The products of the intelligence community are termed Sensitive Compartmented Information (SCI). It is easier to keep a program hidden in a contractor facility than in a government facility. Deeply buried programs in contractor facilities are called “carve outs” (referring to the budget). A crash retrieval or some classified continuation of Project Blue Book would likely exist as a deep black industrially-based SAP. A program involving hardware would be considered technology rather than intelligence and most likely fall under the office of the Under Secretary of Defense for Acquisition, Technology and Logistics. Ironically for such a program even someone having an intelligence “ticket” at the highest level would not be considered to have a need to know. All of this results in very effective isolation and virtually no one in a position of open civilian governmental authority being cognizant of this after a time, even though, at least in principle, the Special Access Program Oversight Commitee, SAPOC, should be cognizant of such a program. I do not know of any fundamentally limiting factors in the potential longevity of a program. The extreme compartmentalization and limited oversight would tend to keep a program in existence, perhaps indefinitely. Political leaders come and go, pandering to the masses for votes in the eyes of many within the military and intelligence communities, and as a result have varying degrees of respect and trust in that world. Deep black programs can become quite independent of any given administration, and it would certainly be unrealistic to assume that a given president has been briefed on every SAP. A president does not automatically have a need to know. Moreover Freedom of Information Act requests cannot penetrate unacknowledged special access programs.

Practical Problems and Roadblocks On the Path Toward Official UFO Acknowledgment
by Peter Robbins / 31 August 2009


“We seek a free flow of information… we are not afraid to entrust the American people with unpleasant facts, foreign ideas, alien philosophies, and competitive values. For a nation that is afraid to let its people judge the truth and falsehood in an open market is a nation that is afraid of its people.” — President John F. Kennedy

“I have discussed this matter with the affected agencies of the government, and they are of the opinion that it is unwise to publicize the matter at this time.” — Senator Richard B. Russell, former Chairman of the Senate Armed Services Committee. Russell personally sighted a UFO over Russia in 1955, an event which was classified SECRET by our government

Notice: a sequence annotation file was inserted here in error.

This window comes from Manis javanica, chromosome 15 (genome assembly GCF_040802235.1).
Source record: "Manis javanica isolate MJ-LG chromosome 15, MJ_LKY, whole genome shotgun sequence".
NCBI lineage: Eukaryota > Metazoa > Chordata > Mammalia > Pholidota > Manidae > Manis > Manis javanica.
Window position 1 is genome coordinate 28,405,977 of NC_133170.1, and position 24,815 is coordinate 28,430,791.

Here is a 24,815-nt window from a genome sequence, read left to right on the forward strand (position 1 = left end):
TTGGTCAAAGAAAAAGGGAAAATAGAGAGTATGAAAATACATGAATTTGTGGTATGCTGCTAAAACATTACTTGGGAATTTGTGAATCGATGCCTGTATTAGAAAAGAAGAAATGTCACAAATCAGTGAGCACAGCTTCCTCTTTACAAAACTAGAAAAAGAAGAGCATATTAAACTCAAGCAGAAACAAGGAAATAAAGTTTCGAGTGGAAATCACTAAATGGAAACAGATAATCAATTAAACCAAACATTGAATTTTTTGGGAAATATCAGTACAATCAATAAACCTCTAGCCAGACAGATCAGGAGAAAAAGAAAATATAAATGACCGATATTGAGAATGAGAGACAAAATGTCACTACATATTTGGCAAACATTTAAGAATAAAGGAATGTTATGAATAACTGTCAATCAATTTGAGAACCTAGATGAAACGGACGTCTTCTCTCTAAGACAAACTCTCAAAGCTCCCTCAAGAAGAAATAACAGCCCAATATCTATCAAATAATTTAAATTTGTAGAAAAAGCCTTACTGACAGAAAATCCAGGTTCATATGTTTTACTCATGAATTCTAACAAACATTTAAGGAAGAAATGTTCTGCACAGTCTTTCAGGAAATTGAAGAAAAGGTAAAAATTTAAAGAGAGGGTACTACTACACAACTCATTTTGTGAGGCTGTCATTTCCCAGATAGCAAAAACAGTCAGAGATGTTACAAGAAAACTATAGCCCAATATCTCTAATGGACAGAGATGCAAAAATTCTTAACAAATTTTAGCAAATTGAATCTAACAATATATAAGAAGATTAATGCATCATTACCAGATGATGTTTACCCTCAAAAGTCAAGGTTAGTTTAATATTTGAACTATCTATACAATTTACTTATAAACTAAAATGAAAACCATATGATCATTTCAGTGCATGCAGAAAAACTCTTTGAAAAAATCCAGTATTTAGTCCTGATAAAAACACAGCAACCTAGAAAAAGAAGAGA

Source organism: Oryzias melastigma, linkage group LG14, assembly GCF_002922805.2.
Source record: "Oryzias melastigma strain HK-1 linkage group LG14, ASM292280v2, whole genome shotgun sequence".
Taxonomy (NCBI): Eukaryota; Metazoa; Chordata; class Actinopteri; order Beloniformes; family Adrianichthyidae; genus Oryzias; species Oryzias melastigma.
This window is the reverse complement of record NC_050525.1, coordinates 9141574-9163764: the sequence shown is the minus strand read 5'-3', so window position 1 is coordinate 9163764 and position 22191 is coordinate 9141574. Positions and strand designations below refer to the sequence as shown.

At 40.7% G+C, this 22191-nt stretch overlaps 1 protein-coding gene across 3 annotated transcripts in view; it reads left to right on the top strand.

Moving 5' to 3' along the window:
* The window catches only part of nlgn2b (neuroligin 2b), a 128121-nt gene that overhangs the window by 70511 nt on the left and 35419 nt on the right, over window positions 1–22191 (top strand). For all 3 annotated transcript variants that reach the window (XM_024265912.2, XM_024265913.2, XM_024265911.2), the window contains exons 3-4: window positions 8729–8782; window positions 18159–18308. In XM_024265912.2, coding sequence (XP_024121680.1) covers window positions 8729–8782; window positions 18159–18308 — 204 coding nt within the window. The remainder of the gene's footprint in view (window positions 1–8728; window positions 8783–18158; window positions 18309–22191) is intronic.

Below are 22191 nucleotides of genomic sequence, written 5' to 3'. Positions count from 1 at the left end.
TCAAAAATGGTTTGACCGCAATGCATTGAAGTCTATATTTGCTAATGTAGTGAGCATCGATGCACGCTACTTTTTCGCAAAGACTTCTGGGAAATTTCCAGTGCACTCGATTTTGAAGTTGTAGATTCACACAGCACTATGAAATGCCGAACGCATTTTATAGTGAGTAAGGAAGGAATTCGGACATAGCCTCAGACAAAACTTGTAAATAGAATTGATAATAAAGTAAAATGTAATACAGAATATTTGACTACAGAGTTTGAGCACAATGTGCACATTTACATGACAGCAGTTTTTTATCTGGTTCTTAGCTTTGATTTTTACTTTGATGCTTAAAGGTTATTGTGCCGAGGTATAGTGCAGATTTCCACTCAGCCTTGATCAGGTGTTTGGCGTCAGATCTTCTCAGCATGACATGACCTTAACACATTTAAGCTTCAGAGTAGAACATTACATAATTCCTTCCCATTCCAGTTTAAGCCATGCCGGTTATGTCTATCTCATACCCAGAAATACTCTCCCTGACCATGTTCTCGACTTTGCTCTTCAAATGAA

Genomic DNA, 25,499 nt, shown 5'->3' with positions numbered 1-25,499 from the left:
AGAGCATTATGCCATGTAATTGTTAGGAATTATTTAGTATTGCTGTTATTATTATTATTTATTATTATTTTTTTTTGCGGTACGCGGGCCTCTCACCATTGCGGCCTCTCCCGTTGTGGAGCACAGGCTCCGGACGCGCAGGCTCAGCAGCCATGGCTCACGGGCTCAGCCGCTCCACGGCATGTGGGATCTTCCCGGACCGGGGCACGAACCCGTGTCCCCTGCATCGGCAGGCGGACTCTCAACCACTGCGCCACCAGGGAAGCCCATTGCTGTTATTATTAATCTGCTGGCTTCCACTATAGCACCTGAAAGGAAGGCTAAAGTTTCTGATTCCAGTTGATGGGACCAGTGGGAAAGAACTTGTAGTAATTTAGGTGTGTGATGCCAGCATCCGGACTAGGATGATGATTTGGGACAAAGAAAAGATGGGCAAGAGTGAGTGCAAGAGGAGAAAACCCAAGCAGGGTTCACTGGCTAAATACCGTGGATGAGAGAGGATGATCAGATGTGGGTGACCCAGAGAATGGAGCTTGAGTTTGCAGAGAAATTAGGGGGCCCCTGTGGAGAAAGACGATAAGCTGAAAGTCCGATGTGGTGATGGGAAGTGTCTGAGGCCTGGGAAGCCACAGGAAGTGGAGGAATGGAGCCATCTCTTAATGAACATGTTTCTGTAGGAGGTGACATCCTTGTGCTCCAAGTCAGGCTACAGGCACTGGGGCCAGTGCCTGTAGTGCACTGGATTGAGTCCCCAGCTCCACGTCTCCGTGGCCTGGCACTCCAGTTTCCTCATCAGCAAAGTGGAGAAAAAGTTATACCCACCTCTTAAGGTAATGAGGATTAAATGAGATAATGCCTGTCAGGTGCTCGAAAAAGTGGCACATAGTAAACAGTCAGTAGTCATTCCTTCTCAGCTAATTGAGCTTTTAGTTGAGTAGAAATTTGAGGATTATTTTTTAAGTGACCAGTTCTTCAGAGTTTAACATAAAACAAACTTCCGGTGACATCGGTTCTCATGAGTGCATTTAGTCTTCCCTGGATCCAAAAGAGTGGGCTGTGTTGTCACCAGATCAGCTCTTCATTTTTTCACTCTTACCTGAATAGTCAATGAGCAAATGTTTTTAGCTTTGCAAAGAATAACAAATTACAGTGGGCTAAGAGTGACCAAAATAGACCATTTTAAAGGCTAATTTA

Curiosity seems to be an integral component of human nature, for most of us in any case. Anyone who has ever gazed up and observed something unusual traversing the sky overhead has likely wondered what it is and what its origins were, especially if its flight characteristics and appearance suggested it might be under intelligent control. This longing to understand has not been confined to modern times. Generals and foot soldiers serving under Alexander the Great almost certainly wondered the same thing as “flying shields” hung over their field of battle the night before an engagement, as did the residents of sixteenth century Nuremberg, Germany, as cylinder-shaped UFOs released innumerable spherical and disc-shaped objects into the morning sky. Uncounted people from every era and corner of the Earth have shared a similar sense of wonder, awe, fear, and curiosity, but it was not until history ushered in the modern era of UFO sightings that some began to assume – correctly as it turned out – that our governments might actually have known more about this illusive phenomenon than they chose to let on.

The passage of years has brought with it a growing number of voices both here and abroad who are calling on the American Government to declassify and disseminate classified files relating to UFOs, and that this process be undertaken in a timely manner. France, Denmark, Belgium, Brazil, Argentina, Mexico, Sweden and Uruguay have done so with the United Kingdom currently in the process of making thousands of pages formerly classified UFO documents and information available to the public on official web sites. Even so, its fair to assume that the most highly classified information in possession of least some of these countries remains well secured. Since its inception under the Carter Administration, our Freedom of Information Act has been an effective instrument of release for thousands of pages of official UFO documentation, but no British-style declassification initiative has ever been enacted here.

There is good cause for the frustration driving this movement. For the past sixty-two years, requests that the subject be taken seriously and accorded some measure of official, public respect have fallen on deaf ears and repeatedly been met with evasion, confabulation, silence or outright lies. Decades of dedicated study and evaluation have made many of us confident we can face this truth, whatever implications are suggested by the other-worldly presence lurking behind it. As for the readiness of our fellow citizens and the eight-plus billion others who populate this planet and may not be of similar mind, well, they’ll just have to get used to living in a world transformed.